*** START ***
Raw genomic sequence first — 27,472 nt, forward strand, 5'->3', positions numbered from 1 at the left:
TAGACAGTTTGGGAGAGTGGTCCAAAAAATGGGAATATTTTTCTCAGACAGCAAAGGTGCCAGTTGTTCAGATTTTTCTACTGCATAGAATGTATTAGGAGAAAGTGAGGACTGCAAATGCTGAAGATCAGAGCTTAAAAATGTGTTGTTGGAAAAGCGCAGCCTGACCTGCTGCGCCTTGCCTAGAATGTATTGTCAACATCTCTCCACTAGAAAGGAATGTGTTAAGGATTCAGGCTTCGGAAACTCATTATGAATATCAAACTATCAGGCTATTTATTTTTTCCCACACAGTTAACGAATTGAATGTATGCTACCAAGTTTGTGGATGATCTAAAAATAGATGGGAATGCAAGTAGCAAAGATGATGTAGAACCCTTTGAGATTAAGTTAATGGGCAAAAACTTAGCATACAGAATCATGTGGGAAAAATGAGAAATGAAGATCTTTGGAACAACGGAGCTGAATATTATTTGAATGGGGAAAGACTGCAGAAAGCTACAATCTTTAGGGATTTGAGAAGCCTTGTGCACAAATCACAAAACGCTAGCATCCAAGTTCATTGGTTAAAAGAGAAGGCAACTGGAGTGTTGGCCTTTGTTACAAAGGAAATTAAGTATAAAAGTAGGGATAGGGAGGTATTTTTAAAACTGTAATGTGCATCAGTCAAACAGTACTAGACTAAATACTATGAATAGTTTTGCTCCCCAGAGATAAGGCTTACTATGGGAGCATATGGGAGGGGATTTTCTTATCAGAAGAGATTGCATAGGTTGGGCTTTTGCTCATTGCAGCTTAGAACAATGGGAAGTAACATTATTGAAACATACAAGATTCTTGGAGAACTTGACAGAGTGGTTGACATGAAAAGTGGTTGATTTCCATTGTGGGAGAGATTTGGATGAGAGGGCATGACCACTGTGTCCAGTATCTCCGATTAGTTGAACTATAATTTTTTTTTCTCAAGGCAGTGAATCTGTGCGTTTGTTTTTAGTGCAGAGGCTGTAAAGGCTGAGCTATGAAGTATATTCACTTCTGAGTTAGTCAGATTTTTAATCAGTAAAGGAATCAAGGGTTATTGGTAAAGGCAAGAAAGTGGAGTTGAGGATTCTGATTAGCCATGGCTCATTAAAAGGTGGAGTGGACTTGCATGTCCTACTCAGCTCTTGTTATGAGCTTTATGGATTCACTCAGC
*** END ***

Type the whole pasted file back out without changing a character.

Raw genomic sequence first — 27,472 nt, forward strand, 5'->3', positions numbered from 1 at the left:
TAGACAGTTTGGGAGAGTGGTCCAAAAAATGGGAATATTTTTCTCAGACAGCAAAGGTGCCAGTTGTTCAGATTTTTCTACTGCATAGAATGTATTAGGAGAAAGTGAGGACTGCAAATGCTGAAGATCAGAGCTTAAAAATGTGTTGTTGGAAAAGCGCAGCCTGACCTGCTGCGCCTTGCCTAGAATGTATTGTCAACATCTCTCCACTAGAAAGGAATGTGTTAAGGATTCAGGCTTCGGAAACTCATTATGAATATCAAACTATCAGGCTATTTATTTTTTCCCACACAGTTAACGAATTGAATGTATGCTACCAAGTTTGTGGATGATCTAAAAATAGATGGGAATGCAAGTAGCAAAGATGATGTAGAACCCTTTGAGATTAAGTTAATGGGCAAAAACTTAGCATACAGAATCATGTGGGAAAAATGAGAAATGAAGATCTTTGGAACAACGGAGCTGAATATTATTTGAATGGGGAAAGACTGCAGAAAGCTACAATCTTTAGGGATTTGAGAAGCCTTGTGCACAAATCACAAAACGCTAGCATCCAAGTTCATTGGTTAAAAGAGAAGGCAACTGGAGTGTTGGCCTTTGTTACAAAGGAAATTAAGTATAAAAGTAGGGATAGGGAGGTATTTTTAAAACTGTAATGTGCATCAGTCAAACAGTACTAGACTAAATACTATGAATAGTTTTGCTCCCCAGAGATAAGGCTTACTATGGGAGCATATGGGAGGGGATTTTCTTATCAGAAGAGATTGCATAGGTTGGGCTTTTGCTCATTGCAGCTTAGAACAATGGGAAGTAACATTATTGAAACATACAAGATTCTTGGAGAACTTGACAGAGTGGTTGACATGAAAAGTGGTTGATTTCCATTGTGGGAGAGATTTGGATGAGAGGGCATGACCACTGTGTCCAGTATCTCCGATTAGTTGAACTATAATTTTTTTTTCTCAAGGCAGTGAATCTGTGCGTTTGTTTTTAGTGCAGAGGCTGTAAAGGCTGAGCTATGAAGTATATTCACTTCTGAGTTAGTCAGATTTTTAATCAGTAAAGGAATCAAGGGTTATTGGTAAAGGCAAGAAAGTGGAGTTGAGGATTCTGATTAGCCATGGCTCATTAAAAGGTGGAGTGGACTTGCATGTCCTACTCAGCTCTTGTTATGAGCTTTATGGATTCACTCAGC